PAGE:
We see that tenuous position in the way the axe blade swings precariously over the slumped ‘body’ in Bohunnis’ piece.  It’s a resonance that can been seen across many of the finalists’ works on show.

Much of Bohunnis’ work also focuses on identity, gender and queer perspectives, explained the gallery, connecting materials with psychological states and behaviours.

‘Where possible I like to find my own way, sidestepping traditional teachings or methods to encounter freedom,’ she said. ‘I like to be open to all materials.’

Bohunnis said that early on she played with electro-magnets, but it was only with the help of fellow artists that she found the resolve in her practice, noting how valuable relationships are.

Examining the productive power of not knowing in the pursuit of an inventive passage, Bohunnis’s installations call into question one’s inclination to self-define, residing only within the restrictive parameters of what is known of ourselves, she adds on her website.

When asked how the $100,000 win would impact her practice, she said, ‘I will just keep making my work. Up to now I was not sure how I would do that, so that was quite stressful.’

She added that it has taken her ‘a bit to get to know what I’m doing. It will give me a focus; I will continue working hard and labour on it. This is obviously a life-changing moment for an artist.’

Devenport said the Ramsay Prize is unique as it is only offered to artists under 40 years of age and at a nascent and important part of their career, adding that the Prize is offered in perpetuity and will reflect the zeitgeist of artistic practice in this country.

About Kate Bohunnis

After majoring in printmaking at Adelaide College of the Arts, Bohunnis studied honours at Flinders University and started to incorporate metal fabricating, mould making, movement, textiles and sound into her artwork.  She is based in Tarntanya (Adelaide).

Bohunnis has been awarded the David Hayden Professional Development Award, Watson Award, Arts Excellence in Printmaking Award and has completed national and international arts residencies. She has exhibited at BLINDSIDE, FELTspace, Sister Gallery, Holy Rollers, PICA and various group exhibitions throughout South Australia.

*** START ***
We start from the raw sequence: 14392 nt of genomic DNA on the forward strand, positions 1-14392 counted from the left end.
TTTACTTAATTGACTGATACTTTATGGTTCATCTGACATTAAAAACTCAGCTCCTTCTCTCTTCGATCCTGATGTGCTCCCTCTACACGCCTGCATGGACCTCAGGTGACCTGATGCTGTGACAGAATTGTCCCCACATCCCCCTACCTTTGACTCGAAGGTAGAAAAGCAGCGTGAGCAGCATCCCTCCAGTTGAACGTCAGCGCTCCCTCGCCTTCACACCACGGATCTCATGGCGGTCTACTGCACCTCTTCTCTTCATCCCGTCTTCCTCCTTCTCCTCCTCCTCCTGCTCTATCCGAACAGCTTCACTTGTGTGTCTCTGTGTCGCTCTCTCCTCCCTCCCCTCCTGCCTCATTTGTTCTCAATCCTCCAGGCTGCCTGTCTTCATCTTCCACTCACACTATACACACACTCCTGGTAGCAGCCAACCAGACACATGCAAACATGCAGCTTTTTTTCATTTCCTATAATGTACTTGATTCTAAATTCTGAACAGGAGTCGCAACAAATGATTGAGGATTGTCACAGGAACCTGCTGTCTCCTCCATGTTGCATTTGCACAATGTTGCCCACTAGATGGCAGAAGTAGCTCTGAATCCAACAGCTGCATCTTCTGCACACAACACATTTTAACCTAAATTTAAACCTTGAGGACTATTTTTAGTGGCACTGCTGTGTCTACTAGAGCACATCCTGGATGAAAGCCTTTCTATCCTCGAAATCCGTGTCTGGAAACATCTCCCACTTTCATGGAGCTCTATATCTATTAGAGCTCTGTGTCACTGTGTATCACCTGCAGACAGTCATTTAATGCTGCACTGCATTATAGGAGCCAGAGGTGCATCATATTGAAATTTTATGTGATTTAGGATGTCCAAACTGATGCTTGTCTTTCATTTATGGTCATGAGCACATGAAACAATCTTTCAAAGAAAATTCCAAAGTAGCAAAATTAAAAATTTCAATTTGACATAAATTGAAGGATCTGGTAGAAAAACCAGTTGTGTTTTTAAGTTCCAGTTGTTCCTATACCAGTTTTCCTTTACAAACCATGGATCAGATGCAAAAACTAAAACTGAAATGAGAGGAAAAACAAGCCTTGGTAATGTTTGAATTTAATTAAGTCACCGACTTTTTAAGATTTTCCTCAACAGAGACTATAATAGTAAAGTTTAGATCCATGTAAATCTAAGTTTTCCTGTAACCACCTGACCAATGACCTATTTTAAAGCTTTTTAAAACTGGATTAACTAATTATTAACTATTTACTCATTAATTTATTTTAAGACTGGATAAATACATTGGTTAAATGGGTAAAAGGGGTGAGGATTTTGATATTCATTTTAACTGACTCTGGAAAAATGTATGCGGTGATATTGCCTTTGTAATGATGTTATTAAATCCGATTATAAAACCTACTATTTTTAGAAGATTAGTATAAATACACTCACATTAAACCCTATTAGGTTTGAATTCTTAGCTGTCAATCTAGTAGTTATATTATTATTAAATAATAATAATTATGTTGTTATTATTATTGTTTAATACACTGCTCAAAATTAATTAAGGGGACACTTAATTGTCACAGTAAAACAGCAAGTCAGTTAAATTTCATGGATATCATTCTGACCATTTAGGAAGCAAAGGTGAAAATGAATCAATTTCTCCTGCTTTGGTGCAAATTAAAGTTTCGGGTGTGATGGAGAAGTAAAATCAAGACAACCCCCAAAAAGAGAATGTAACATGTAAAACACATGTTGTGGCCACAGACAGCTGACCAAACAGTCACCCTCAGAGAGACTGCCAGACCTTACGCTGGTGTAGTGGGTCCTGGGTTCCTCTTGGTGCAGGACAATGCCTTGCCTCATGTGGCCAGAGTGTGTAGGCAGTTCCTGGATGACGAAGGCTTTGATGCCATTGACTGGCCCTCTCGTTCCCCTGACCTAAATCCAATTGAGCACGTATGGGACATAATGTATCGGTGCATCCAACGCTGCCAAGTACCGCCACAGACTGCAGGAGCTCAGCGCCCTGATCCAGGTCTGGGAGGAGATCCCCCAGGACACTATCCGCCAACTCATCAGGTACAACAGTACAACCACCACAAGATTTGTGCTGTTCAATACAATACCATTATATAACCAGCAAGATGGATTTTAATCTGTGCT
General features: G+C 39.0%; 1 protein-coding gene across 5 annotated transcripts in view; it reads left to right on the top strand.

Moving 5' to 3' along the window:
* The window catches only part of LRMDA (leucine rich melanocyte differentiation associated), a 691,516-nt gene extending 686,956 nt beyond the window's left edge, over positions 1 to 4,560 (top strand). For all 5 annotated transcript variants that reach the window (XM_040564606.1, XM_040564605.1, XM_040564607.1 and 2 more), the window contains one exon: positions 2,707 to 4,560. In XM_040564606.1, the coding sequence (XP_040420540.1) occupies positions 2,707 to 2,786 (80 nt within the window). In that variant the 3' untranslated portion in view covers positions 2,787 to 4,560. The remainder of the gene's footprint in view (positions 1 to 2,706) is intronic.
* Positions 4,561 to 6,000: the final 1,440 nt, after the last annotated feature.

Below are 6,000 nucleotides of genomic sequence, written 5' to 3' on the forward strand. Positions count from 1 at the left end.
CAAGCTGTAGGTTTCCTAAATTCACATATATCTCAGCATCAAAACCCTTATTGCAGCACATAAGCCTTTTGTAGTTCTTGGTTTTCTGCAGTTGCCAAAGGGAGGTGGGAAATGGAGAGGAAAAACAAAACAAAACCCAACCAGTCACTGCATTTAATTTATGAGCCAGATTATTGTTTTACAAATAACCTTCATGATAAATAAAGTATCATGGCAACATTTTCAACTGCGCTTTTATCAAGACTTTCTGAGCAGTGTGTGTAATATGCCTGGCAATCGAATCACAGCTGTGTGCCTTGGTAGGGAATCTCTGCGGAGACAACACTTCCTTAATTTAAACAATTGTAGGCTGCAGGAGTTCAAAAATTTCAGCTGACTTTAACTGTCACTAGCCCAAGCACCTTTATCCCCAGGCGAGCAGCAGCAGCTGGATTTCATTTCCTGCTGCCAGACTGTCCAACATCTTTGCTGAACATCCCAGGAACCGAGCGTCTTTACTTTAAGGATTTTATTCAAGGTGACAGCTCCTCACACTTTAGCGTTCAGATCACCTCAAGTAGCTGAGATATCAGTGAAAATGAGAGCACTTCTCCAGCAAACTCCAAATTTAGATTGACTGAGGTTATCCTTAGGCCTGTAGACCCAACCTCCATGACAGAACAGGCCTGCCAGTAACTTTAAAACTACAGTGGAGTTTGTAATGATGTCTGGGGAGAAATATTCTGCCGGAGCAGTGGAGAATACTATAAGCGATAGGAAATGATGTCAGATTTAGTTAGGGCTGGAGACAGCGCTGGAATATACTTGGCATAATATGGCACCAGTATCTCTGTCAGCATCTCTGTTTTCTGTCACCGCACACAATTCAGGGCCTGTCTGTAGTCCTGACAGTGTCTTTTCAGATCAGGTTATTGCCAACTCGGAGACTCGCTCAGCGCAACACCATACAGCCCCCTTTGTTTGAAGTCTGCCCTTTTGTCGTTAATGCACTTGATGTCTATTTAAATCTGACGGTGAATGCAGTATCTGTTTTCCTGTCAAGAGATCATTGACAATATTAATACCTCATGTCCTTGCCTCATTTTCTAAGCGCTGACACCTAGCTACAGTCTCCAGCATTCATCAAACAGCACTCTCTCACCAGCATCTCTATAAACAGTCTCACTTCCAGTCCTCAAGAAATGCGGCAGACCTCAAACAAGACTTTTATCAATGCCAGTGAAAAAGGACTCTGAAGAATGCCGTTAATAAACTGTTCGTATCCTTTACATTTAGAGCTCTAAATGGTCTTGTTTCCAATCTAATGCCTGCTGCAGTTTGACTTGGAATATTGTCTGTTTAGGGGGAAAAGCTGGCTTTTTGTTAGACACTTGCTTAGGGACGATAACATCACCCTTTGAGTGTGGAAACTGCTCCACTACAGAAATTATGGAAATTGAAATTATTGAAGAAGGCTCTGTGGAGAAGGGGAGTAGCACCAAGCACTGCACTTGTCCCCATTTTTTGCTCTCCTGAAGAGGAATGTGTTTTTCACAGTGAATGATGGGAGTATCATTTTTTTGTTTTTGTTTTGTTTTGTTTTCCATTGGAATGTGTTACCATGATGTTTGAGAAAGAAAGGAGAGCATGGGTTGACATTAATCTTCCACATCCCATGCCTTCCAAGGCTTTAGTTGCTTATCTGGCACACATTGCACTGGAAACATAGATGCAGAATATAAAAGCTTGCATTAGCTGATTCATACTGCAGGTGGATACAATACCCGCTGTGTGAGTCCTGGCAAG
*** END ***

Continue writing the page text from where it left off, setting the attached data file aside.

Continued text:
About the Ramsay Art Prize

Established in the name of South Australia’s leading cultural philanthropists James and Diana Ramsay, the Ramsay Art Prize is an acquisitive art prize for contemporary Australian artists.

The People’s Choice Prize is a non-acquisitive cash prize of $15,000 chosen by a public vote and announced on Friday 13 August 2021.

The finalists are: Hoda Afshar (VIC), Cigdem Aydemir (NSW), Ella Barclay (ACT), Nathan Beard (WA), Kate Bohunnis (SA), Sam Cranstoun (QLD), Dean Cross (NSW), Zaachariaha Fielding (SA), Liam Fleming (SA), Julia Gutman (NSW), Solomon Kammer (SA), Kieren Karritpul (NT), Juanella McKenzie (SA), Daniel McKewen (QLD), Alasdair McLuckie (VIC), Hayley Millar Baker (VIC), Nabilah Nordin (VIC), Tom O’Hern (TAS), Tom Polo (NSW), Anna Madeleine Raupach (ACT), Anna Louise Richardson (WA), Lisa Sammut (ACT), Nicola Smith (NSW) and Kasia Tons (SA).

The 2021 Ramsay Art Prize finalists exhibition is on show at AGSA from 22 May until 22 August 2021.

The author visited Adelaide as a guest of the Art Gallery of South Australia.

Gina Fairley is ArtsHub's National Visual Arts Editor. For a decade she worked as a freelance writer and curator across Southeast Asia and was previously the Regional Contributing Editor for Hong Kong based magazines Asian Art News and World Sculpture News. Prior to writing she worked as an arts manager in America and Australia for 14 years, including the regional gallery, biennale and commercial sectors. She is based in Mittagong, regional NSW. Twitter: @ginafairley Instagram: fairleygina